How to Choose an Enterprise E-commerce Solution?
SMEs have a myriad of options when choosing an e-commerce solution. However, large-scale businesses with complex requirements may find it overwhelming to find the best suitable Enterprise e-commerce solution. These platforms must scale along with your business and offer advanced functionalities to handle complex workflows such as resource planning, marketing analytics, inventory, and order management, customer data, and so on offer advanced functionalities to handle complex workflows such as resource planning, marketing analytics, inventory, and order management, customer data, and so on.
As your business’s sales volume grows, the enterprise e-commerce solution must be able to keep up with multiple stores in several geolocations, multiple currencies, custom order volumes, different languages, high site traffic, multiple product categories, and numerous other complex needs of a large business.
How to choose the best enterprise E-commerce solution? Here we’ve stated essential factors you need to consider before choosing an enterprise eCommerce platform.
What is an Enterprise E-commerce platform?
An Enterprise e-commerce solution is a robust, feature-rich platform with powerful functionalities designed to cater to the unique, complex needs of a large-scale e-commerce business.
Such a platform boasts high efficiency, fast and stable performance, and scalability to handle multiple users, roles, locations, languages, pricing models, third-party integrations, product catalogs, etc. along with support for critical business goals.
Types of Enterprise E-commerce Solutions:
An enterprise e-commerce platform is designed to boost sales on the front end, whilst facilitating backend operations and integrating core business-critical tools.
Following are the common types of Enterprise Ecommerce platforms you’ll find in the market:
SaaS (Software-as-a-Service) platforms allow businesses to access their data virtually from any device. The SaaS provider is responsible to host, secure, and manage your platform’s application code and databases for an annual or monthly subscription fee.
Due to the subscription-based pricing model, businesses don’t have to invest in hardware and infrastructure and the SaaS vendor will look after the platform’s initial setup, maintenance, upgrades, etc. Moreover, other technical requirements can be outsourced to third parties, thereby reducing TCO.
One of the main drawbacks of a SaaS enterprise ecommerce solution is the lesser control over the code and backend.
Infrastructure as a Service (IaaS) is where a cloud vendor offers a software and hardware infrastructure bundle including networking resources, storage, and databases. IaaS solutions offer greater control over your infrastructure; however, the initial setup and installation process can be time-consuming.
Open-source e-commerce solutions provide full freedom to businesses over software and servers where they can modify the code as per their requirements. Open-source is the best platform for those with coding expertise looking for extensive personalization capabilities to build their store.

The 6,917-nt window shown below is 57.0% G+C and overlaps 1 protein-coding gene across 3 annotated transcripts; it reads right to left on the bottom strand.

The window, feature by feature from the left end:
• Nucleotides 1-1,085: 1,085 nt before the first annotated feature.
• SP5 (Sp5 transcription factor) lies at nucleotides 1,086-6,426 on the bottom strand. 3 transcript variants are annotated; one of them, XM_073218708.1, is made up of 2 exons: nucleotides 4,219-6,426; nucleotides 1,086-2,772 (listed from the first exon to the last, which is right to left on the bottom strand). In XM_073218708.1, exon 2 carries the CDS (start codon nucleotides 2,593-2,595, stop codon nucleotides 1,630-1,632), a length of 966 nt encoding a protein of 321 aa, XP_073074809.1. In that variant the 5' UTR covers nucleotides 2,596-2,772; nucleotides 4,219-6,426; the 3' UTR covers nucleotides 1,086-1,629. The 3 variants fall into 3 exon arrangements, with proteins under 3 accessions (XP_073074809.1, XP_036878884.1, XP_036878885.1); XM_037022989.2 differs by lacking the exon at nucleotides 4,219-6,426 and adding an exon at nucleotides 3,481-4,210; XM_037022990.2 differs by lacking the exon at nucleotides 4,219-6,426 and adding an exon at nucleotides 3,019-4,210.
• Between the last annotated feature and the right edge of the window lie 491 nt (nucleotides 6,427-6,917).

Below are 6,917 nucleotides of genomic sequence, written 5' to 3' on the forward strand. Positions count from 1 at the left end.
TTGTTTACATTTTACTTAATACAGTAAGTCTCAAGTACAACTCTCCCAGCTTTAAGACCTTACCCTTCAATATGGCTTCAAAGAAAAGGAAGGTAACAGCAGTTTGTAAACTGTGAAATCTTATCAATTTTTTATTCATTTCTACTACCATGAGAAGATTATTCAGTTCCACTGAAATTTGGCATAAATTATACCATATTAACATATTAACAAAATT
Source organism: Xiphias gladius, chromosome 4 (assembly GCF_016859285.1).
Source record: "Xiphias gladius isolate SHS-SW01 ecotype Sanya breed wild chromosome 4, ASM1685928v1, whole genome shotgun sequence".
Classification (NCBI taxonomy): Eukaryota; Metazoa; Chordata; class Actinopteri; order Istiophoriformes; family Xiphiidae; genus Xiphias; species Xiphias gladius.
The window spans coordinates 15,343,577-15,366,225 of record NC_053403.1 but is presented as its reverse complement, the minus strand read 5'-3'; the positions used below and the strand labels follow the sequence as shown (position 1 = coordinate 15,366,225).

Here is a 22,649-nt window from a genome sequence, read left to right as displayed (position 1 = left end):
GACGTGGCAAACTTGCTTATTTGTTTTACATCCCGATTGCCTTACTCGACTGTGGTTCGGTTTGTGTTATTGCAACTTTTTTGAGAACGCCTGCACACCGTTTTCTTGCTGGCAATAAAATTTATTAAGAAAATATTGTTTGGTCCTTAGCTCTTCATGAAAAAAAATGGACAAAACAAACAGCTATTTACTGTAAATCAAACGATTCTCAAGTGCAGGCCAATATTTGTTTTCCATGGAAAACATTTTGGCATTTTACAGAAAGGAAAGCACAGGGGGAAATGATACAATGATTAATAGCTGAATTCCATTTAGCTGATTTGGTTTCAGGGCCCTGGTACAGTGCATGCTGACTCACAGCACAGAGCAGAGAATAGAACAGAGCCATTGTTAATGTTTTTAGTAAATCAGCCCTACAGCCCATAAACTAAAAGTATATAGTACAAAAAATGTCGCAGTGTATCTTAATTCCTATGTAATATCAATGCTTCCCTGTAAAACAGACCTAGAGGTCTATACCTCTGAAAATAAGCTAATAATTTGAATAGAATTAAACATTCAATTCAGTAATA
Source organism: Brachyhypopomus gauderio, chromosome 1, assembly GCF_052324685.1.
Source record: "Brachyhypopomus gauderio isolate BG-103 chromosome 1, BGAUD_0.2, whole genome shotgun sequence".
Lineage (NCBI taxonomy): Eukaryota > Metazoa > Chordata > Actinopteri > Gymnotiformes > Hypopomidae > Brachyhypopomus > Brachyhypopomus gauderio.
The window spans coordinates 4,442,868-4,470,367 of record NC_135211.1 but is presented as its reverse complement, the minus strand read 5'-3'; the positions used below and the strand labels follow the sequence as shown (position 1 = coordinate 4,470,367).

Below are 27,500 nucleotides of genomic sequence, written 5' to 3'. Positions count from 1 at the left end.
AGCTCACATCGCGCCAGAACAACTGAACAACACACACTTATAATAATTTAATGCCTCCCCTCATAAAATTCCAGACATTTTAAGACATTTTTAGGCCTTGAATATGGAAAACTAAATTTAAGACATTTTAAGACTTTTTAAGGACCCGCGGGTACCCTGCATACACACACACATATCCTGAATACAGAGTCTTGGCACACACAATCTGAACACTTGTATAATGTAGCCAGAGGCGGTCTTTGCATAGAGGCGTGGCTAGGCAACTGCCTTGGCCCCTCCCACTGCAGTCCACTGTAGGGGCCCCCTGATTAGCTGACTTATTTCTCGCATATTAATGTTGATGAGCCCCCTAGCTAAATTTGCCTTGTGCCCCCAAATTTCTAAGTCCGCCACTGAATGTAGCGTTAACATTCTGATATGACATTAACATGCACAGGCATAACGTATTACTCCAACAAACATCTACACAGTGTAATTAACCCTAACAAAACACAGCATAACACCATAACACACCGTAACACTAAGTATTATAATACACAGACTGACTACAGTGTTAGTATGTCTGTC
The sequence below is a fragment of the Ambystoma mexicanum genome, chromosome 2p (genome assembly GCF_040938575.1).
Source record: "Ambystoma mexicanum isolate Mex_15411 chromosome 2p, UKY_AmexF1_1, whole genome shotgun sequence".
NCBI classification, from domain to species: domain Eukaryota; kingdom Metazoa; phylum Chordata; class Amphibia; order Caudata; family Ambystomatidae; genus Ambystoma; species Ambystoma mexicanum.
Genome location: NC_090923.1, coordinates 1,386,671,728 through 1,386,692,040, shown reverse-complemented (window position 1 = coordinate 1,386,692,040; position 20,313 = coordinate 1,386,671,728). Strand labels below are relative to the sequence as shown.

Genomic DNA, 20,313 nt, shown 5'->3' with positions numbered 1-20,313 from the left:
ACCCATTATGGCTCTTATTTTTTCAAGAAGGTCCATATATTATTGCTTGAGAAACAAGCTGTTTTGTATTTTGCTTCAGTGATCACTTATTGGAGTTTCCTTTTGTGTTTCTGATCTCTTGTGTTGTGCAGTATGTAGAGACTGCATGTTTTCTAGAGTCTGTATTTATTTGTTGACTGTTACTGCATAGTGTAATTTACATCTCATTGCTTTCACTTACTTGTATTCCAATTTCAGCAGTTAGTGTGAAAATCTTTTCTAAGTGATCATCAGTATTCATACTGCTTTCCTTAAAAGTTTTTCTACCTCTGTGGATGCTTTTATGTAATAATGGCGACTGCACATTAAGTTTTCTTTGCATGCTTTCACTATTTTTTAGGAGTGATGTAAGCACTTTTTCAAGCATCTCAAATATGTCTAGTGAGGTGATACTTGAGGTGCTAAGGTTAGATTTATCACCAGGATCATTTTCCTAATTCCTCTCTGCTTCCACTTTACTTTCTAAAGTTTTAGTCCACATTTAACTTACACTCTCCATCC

The downside is that open-source platforms have high TCO and are resource-intensive in the long run. You may need to purchase and manage third-party extensions and also pay fees for license, PCI compliance, hosting, design, and maintenance.
A headless platform is SaaS-based and has its front end completely decoupled from the backend services, and both of these communicate via APIs. Headless e-commerce solutions offer the flexibility to customize the “head” viz. the front-end UX layer to help you deliver immersive digital experiences to customers.
Headless platforms provide benefits such as faster site performance, Omni-channel capabilities, and freedom of personalization, to name a few.
5. Composable Commerce
A Composable Architecture is designed by leveraging independent PBCs (Packaged Business Capabilities) that act as building blocks. Each PBC aims to fulfill a specific business requirement, making it easier for businesses to build a custom tech stack, streamline critical workflows, and cater to customer needs better.
The Composable Commerce approach leverages cutting-edge technologies like JAMstack and MACH to seamlessly compose PBCs together and build a highly flexible, agile, and scalable architecture.
How to Choose an Enterprise E-commerce Platform?
Which is the best enterprise e-commerce platform for a large business? Here we have elucidated some of the crucial factors you need to consider when choosing an enterprise e-commerce platform.
1. Evaluate TCO (Total Cost of Ownership)
Calculating the TCO is crucial as it plays a vital role in the success of your enterprise’s e-commerce. Depending upon which type of enterprise e-commerce platform you choose, there are myriads of costs involved such as development costs, subscription fees, processing fees, designing fees, migration costs, maintenance costs, upgrading, licensing fees, hosting fees, third-party extensions, and many others. One must review each cost along with recurring costs and evaluate how it will affect the TCO in the long run before making the final decision.